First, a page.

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Steam yacht SUNBEAM and smaller craft on Sydney Harbour

Date: July 1887
Overall: 164 x 215 mm, 1 mm, 0.15 kg
Medium: Glass, emulsion
Credit Line: ANMM Collection Transfer from the Mitchell Library
Object Name: Glass plate positive
Object No: 00013812
Place Manufactured:Sydney

User Terms

    This image possibly depicts the arrival of SUNBEAM into Sydney Harbour on Monday 4 July 1887.
    SignificanceThe Hall photographic collection provides an important pictorial record of recreational boating in Sydney Harbour from the 1890s to the 1930s. The collection documents the lively sailing scene in Sydney during this period and features images of vessels ranging from large racing and cruising yachts to the great array of skiffs and the emerging technologies of motorboats. Images of many iconic vessels, such as SUNBEAM, are also included in this visual record.
    HistoryThe steam yacht SUNBEAM was designed by Mr St. Clare Byrne, of Liverpool, England, and launched in 1874. The yacht was built for politician Lord Thomas Brassey (1836-1918) who later became governor of Victoria, Australia. ‘Sunbeam’ was the nickname of Brassey’s daughter, Constance Alberta, who had died of scarlet fever, aged four, in 1873. SUNBEAM’s figurehead, a gold-painted depiction of the young girl, is now in the collection of the Royal Museums Greenwich.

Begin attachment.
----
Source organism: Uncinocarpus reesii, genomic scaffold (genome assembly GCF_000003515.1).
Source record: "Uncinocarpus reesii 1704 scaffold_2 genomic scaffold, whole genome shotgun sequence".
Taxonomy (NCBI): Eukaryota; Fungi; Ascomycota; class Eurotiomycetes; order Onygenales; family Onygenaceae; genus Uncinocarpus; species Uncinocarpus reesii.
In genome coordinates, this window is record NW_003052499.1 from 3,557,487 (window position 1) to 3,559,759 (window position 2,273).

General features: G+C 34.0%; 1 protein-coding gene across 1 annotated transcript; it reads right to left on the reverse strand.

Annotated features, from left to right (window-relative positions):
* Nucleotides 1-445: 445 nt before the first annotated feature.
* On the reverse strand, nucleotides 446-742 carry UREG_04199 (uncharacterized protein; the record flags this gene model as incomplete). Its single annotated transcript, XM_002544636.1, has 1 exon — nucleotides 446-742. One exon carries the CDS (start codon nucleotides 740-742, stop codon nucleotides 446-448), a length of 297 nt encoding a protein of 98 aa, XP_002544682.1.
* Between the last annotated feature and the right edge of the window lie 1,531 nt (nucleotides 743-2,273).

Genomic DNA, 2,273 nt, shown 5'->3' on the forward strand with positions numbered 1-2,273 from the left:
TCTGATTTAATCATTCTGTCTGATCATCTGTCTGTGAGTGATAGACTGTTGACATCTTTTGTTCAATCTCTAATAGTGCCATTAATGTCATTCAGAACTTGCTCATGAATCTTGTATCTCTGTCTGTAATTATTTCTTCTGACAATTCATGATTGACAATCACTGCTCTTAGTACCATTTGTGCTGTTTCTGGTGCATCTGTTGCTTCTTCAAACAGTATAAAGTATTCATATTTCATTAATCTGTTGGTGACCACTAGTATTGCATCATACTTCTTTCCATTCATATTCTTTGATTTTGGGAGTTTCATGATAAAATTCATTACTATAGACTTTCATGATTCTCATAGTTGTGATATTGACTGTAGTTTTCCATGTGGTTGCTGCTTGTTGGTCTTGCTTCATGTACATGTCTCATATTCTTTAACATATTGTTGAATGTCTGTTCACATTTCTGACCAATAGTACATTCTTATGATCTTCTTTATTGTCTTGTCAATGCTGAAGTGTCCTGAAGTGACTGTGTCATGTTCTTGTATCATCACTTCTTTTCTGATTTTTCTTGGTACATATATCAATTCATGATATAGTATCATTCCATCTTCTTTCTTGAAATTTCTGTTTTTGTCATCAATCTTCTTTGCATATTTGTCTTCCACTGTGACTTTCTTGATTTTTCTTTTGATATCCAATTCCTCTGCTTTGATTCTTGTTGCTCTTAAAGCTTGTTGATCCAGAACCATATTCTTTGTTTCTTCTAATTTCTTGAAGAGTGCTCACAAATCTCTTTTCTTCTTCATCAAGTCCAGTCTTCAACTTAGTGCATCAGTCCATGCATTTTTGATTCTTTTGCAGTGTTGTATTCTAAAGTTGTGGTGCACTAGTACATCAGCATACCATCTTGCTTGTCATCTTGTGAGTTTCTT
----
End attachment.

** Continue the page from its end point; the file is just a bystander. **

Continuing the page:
Between July 1876 and May 1877, Brassey, along with his wife, four children and two pugs, sailed SUNBEAM around the world. The family embarked on the circumnavigation with 30 crew members including a doctor, a carpenter, stewards and a cook. Brassey’s wife Annie published a book on the journey, titled 'A Voyage in the Sunbeam: Our home on the ocean for eleven months'. The book recorded their journey in detail and became a best seller, running to nine editions and being translated into seventeen different languages.

    The family completed many more voyages and Lady Brassey wrote three more books on their adventures. The Brassey's last journey included a four month circumnavigation of Australia, in mid-1887. In September 1887, several days out of Port Darwin and onboard SUNBEAM, Lady Brassey succumbed to malaria and was buried at sea. The completion of her final book, ‘The Last Voyage, to India and Australia in the Sunbeam’, was overseen by Thomas and published posthumously in 1889.

    In 1895 Lord Brassey accepted the post as governor of Victoria, a position he held for five years. Brassey sailed to Australia in SUNBEAM to take up his post, arriving in Melbourne in October 1895 with his new wife and young daughter. SUNBEAM was a regular and popular sight in Australia during Brassey’s time as governor as he continued to use the vessel as a means of travel during his official duties. The previous adventures of Brassey and SUNBEAM were already well-known to the public at this time due to Annie Brassey’s celebrated book on their 1876-77 circumnavigation.

    Brassey and his family returned to England on SUNBEAM in 1900. Fifteen years later the yacht was utilised as a hospital ship during the Gallipoli campaign of WW1 and in 1916 Brassey donated SUNBEAM to the Government of India to continue in use as a military convalescent ship.

    The last owner of SUNBEAM was Sir Walter Runciman who built a second yacht, SUNBEAM II, along similar lines. SUNBEAM was broken up in Morecambe, in 1930.

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